Three years ago when the project was presented, the whole idea seemed daring and a bit foolish: to entrust the production of the Ring to the Catalan avant-garde group La Fura dels Baus ; in its previous operating experience (e.g. Debussy’s Le Marthyre de Saint Sebastien ) La Fura has drastically cut the score and introduced fully naked mimes and rather explicit stage movements. It appears (but is could be a hearsay) that at the initial contact, La Fura expressed the intention to compact in two-three hour the nearly 15 hour score, horrifying Maestro Mehta who just in Florence had conducted in 1979-81 a memorable Ring. Gradually Carlus Pedrissa (the stage director) and La Fura developed an entirely new approach to the Cycle. This approach is in full bloom in Götterdämmerung. There are not any socio-political undertones, but a delicate balance between science fiction and poetry. Science fiction is modern XXI century way to represent the myth: all possible special effects are employed (3D movie projections on ten screens , elaborate stage machinery, flying objects, suspended swimming pools for the Rhinemaiden, complex lightings, the audience participation in Siegfried’s funeral march). And the myth? It does not revolve around the end of capitalistic industrial world and the promise of a better new age, but it is based upon the final verses of “Siegfried’sTod”, the initial text of what three decades later, became the Ring. These verses were never put to music in Götterdämmerung (indeed deleted from the final text - in nearly 30 year the young red hot revolutionary Richard Wagner had became a bourgeois himself); in short, they state that after the fall of the Gods, in a world without Lord, there will be only Love”. A lay pantheistic simple philosophy.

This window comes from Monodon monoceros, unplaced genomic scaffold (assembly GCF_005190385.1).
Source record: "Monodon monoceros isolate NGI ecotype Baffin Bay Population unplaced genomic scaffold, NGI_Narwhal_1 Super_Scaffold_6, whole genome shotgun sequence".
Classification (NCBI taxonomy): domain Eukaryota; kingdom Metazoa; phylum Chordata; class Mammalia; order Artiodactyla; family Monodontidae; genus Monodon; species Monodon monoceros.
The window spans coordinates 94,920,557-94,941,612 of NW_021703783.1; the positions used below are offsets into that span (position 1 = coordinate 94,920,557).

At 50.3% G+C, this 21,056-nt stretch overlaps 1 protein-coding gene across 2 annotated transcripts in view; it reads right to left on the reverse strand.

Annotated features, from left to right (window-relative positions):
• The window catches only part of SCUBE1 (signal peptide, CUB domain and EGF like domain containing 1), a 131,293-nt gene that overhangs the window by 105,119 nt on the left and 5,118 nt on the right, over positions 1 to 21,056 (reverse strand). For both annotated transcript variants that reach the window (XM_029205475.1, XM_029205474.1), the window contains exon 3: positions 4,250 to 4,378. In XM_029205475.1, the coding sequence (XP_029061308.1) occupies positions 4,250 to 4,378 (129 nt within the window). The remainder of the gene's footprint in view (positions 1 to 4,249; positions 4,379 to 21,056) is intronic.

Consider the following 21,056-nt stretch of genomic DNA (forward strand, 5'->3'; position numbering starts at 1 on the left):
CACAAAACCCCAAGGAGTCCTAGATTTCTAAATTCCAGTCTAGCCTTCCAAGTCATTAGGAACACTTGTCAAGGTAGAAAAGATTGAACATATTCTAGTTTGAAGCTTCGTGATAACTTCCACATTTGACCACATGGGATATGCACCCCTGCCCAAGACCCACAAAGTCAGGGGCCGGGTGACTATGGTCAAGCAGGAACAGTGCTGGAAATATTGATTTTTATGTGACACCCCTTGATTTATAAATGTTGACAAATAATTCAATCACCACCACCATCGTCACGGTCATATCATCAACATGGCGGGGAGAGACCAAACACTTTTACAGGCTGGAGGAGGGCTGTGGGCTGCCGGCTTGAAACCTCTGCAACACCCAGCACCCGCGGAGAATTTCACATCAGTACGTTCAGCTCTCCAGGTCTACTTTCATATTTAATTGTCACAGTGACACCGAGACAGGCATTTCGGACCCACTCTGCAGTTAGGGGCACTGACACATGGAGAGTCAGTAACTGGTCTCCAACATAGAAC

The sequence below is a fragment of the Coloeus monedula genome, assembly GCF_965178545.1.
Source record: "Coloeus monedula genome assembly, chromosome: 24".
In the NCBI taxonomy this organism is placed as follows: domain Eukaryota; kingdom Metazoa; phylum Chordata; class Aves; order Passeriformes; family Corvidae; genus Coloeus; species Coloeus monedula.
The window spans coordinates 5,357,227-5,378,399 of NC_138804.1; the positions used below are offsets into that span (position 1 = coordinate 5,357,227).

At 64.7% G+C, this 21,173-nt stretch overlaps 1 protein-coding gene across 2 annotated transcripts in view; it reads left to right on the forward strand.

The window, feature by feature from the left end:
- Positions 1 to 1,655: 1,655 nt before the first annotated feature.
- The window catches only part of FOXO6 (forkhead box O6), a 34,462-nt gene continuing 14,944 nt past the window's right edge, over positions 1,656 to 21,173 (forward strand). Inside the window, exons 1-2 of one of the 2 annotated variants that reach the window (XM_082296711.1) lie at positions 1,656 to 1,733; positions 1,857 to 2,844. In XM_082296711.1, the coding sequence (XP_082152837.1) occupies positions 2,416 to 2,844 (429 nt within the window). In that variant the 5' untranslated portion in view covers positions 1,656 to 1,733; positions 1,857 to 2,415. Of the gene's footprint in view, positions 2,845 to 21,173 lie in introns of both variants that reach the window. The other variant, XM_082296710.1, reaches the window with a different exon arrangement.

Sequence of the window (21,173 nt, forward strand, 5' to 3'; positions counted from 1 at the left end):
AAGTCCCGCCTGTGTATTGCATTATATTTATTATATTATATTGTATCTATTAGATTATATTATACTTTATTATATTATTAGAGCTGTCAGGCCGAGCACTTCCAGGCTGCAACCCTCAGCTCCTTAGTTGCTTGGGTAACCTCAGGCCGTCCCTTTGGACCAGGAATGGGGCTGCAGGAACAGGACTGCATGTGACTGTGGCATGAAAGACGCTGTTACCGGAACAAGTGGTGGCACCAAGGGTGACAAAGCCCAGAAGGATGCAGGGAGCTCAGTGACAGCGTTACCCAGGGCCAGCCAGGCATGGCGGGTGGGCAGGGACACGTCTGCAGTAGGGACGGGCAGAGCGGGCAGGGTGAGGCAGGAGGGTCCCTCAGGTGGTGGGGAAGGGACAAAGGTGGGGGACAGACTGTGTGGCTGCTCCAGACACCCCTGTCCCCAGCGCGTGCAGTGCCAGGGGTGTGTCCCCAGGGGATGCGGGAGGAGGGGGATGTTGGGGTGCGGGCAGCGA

If the set and direction are the end of bewilderment, the reviewer is bewildered by the harmony between the stage, the pit and the voices. La Fura has been an earnest and successful effort to follow each and every note of the score.
As the triumph of love is the main theme of this Götterdämmerung, love itself is being rhapsodized in all possible combinations: conjugal love in the “day break”, wild sex (nearly a rape with coitus interruptus) in Siegfried’s approach to a sensual , and sex starving Gutrune, a full orgy in Brünnhilde’s rock, teasing petting in the scene of Siegfried with the Rhinemaden , lust for unsatisfied love by Günther, Hagen and Alberich . Again as love is at the center of Götterdämmerung as well as of the Ring , Mehta has a lyric approach to the score , quite different from that (very dramatic) of the Florence 1979-81 Ring. The Maggio Musicale Orchestra and Chorus responded in an excellent manner.